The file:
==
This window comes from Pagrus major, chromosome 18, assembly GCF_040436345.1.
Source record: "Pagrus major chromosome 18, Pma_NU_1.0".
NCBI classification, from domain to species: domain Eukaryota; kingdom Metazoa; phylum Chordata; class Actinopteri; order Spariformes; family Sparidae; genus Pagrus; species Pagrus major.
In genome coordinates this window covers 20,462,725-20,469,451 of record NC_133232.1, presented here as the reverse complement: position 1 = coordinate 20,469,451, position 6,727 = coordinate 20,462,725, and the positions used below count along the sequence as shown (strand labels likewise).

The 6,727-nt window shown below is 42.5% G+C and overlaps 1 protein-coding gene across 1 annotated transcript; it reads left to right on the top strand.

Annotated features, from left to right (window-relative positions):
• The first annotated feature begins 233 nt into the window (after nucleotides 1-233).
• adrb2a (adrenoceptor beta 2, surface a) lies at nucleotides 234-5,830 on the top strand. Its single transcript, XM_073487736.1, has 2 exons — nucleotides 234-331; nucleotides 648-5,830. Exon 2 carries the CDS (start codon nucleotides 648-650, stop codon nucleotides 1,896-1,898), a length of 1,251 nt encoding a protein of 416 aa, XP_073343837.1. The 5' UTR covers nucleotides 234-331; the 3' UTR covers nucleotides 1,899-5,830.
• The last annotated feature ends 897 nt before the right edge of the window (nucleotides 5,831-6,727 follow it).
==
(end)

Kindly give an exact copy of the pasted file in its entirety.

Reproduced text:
This window comes from Pagrus major, chromosome 18, assembly GCF_040436345.1.
Source record: "Pagrus major chromosome 18, Pma_NU_1.0".
NCBI classification, from domain to species: domain Eukaryota; kingdom Metazoa; phylum Chordata; class Actinopteri; order Spariformes; family Sparidae; genus Pagrus; species Pagrus major.
In genome coordinates this window covers 20,462,725-20,469,451 of record NC_133232.1, presented here as the reverse complement: position 1 = coordinate 20,469,451, position 6,727 = coordinate 20,462,725, and the positions used below count along the sequence as shown (strand labels likewise).

The 6,727-nt window shown below is 42.5% G+C and overlaps 1 protein-coding gene across 1 annotated transcript; it reads left to right on the top strand.

Annotated features, from left to right (window-relative positions):
• The first annotated feature begins 233 nt into the window (after nucleotides 1-233).
• adrb2a (adrenoceptor beta 2, surface a) lies at nucleotides 234-5,830 on the top strand. Its single transcript, XM_073487736.1, has 2 exons — nucleotides 234-331; nucleotides 648-5,830. Exon 2 carries the CDS (start codon nucleotides 648-650, stop codon nucleotides 1,896-1,898), a length of 1,251 nt encoding a protein of 416 aa, XP_073343837.1. The 5' UTR covers nucleotides 234-331; the 3' UTR covers nucleotides 1,899-5,830.
• The last annotated feature ends 897 nt before the right edge of the window (nucleotides 5,831-6,727 follow it).